John Cena recently debuted his new Susan G. Komen–inspired gear to help spread the message that WWE is committed to helping fight breast cancer. It’s a cause that’s important to the 10-time WWE Champion, as he encouraged WWE to kick off the campaign.
“Personally, I think we all — or 99.9 percent of us — have a story or some sort of relationship with this disease,” Cena said before debuting his gear at Night of Champions. “The last time we were in TD Garden in March, I found out my brother’s struggle with brain cancer was a positive one. The reason it was a positive one was because of early detection. And Susan G. Komen for a Cure is about early detection for breast cancer.”
Cena was inspired by other professional athletes who don pink in support of breast cancer, such as players from the NFL, MLB, the NBA and the PGA Tour.
“Although they have the uniforms and they wear them as an alternate scheme, I really thought it would be cool for us to wear something because we sell our uniforms,” he explained. “So it’s not only a good way to promote the message of awareness, but a great way to raise money for the charity at the same time.”
From now until the end of October, which is Breast Cancer Awareness Month, Cena will wear his new pink and black gear, which is available exclusively at WWEShop.com and at WWE Live Events. WWE will donate 100 percent of the profits from the hats, T-shirts, headbands and wristbands to Susan G. Komen for the Cure.
“Make sure you get up on the latest and help us all Rise Above Cancer,” Cena encouraged the WWE Universe.
More about Susan G. Komen for the Cure
Susan G. Komen for the Cure began in 1982 with a single grant for $28,000. Today, it is the world’s largest nonprofit funder of breast cancer research and community outreach programs, having invested nearly $2 billion in research and life-saving community programs. Komen manages more than 500 active research grants totaling nearly $300 million.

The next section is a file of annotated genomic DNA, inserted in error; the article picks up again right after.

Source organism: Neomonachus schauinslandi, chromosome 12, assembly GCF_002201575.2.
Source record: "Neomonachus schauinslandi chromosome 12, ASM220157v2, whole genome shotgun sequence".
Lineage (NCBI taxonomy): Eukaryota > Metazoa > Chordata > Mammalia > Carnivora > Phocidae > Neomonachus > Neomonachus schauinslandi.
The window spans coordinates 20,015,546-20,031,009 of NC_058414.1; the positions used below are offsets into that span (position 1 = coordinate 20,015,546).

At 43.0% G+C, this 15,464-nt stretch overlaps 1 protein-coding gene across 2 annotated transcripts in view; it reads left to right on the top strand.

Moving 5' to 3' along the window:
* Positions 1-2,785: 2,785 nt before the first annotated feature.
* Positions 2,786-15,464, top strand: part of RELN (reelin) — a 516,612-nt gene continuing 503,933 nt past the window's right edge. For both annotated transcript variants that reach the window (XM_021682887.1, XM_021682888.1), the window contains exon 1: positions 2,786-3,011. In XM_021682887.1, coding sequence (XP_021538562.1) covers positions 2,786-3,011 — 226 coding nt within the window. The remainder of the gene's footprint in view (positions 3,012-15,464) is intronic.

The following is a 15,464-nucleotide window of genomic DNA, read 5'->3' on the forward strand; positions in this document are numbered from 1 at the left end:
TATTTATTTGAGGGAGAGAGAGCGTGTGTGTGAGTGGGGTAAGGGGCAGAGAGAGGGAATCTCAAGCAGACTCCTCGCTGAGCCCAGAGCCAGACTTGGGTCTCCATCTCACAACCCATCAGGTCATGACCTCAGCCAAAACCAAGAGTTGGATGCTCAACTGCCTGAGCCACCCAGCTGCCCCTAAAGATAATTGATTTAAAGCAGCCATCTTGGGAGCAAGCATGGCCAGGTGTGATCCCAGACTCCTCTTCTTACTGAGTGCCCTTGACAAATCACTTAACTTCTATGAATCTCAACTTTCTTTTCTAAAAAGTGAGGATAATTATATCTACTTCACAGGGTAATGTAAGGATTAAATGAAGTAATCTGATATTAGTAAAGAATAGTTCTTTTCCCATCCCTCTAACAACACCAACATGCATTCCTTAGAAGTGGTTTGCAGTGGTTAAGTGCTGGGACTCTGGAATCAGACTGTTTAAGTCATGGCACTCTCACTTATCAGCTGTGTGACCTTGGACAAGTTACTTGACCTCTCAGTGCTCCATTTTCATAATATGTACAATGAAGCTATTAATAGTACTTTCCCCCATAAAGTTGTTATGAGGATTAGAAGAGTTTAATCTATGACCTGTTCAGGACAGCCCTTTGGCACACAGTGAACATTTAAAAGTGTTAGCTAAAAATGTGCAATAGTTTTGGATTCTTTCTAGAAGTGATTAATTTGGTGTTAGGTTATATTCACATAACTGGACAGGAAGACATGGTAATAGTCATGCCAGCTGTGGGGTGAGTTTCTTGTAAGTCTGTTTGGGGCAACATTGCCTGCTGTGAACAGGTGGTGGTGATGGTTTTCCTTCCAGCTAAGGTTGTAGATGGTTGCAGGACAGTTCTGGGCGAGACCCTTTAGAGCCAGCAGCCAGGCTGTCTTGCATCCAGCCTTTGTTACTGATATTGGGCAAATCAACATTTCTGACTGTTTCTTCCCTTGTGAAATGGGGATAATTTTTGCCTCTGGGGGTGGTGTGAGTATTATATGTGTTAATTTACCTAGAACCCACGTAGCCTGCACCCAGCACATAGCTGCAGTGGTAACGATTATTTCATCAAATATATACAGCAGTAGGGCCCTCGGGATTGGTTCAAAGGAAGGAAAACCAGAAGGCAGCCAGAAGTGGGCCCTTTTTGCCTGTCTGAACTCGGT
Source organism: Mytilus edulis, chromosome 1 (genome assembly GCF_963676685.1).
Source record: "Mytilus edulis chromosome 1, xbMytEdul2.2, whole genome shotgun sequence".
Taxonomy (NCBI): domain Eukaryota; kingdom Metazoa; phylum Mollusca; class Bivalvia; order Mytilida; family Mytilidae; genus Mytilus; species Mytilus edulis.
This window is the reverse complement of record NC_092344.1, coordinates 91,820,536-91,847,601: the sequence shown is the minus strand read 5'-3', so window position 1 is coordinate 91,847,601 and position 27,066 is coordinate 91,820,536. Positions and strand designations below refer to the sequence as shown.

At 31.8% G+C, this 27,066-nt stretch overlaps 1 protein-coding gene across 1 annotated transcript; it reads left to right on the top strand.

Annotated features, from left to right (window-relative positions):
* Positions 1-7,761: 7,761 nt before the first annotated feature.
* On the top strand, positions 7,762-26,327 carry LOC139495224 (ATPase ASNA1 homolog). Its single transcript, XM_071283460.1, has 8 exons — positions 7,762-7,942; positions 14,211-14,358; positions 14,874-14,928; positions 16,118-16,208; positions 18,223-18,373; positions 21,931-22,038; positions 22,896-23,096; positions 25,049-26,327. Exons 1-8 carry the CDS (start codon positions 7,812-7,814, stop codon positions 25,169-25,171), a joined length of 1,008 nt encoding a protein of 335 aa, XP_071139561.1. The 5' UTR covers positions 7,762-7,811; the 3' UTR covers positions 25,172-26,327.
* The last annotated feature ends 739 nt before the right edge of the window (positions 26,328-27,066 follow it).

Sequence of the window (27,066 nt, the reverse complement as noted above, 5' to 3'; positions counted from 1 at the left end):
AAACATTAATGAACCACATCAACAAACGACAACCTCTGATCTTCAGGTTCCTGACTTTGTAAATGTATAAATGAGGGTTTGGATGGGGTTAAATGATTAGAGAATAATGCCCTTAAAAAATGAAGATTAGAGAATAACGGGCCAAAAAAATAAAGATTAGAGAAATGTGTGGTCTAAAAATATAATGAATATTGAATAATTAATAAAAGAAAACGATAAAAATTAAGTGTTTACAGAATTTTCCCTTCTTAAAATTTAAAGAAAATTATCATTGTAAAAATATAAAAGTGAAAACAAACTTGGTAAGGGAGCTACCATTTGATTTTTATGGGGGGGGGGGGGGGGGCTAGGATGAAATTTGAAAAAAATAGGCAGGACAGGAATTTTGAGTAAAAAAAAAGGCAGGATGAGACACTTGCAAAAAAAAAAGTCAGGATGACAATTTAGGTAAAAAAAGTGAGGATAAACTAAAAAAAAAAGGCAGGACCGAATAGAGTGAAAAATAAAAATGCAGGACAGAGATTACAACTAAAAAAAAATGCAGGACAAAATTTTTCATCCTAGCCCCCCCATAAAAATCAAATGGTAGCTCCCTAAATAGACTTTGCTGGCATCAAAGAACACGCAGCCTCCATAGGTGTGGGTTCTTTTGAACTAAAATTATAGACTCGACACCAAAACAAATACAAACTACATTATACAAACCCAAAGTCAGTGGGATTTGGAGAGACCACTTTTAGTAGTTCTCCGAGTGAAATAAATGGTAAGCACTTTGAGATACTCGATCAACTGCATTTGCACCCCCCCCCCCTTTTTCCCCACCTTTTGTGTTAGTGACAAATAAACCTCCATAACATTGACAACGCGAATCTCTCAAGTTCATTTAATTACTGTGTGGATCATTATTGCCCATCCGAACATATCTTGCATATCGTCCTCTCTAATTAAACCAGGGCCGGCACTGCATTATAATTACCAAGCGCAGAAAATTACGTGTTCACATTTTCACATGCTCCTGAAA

The Susan G. Komen Race for the Cure Series, with nearly 150 signature events on five continents, involves more than 1.7 million participants annually and has raised more than $1.4 billion (as of 2010) while educating the public and honoring those affected by breast cancer.
Breast cancer is the most commonly diagnosed cancer and the second leading cause of cancer-related death among women in the United States. Every 74 seconds, somewhere in the world, someone dies from breast cancer. There are 2.9 million breast cancer survivors in the United States today. For more information about Susan G. Komen for the Cure, breast health or breast cancer, visit komen.org/wwe or call 1-877 GO KOMEN.
Susan G. Komen Snapshot of Achievements:
- Susan G. Komen for the Cure has changed how the world talks about and treats breast cancer (In 1982, people wouldn’t even say the words “breast cancer” aloud).
- A Komen grant has touched every major breast cancer breakthrough of the past 29 years.
- Funding for discoveries in genetics and biology has evolved into personalized, less invasive treatments for what was once a “one-treatment-fits-all” disease.
- Komen’s investments have helped drive down breast cancer mortality rates by 33 percent since 1991.The five-year relative survival rate for early stage breast cancer (cancer that has not spread beyond the breast) is now99 percent compared to 74 percent in 1982.
- Komen is the only breast cancer organization attacking the disease on all fronts: in research, community outreach, education, advocacy and global work.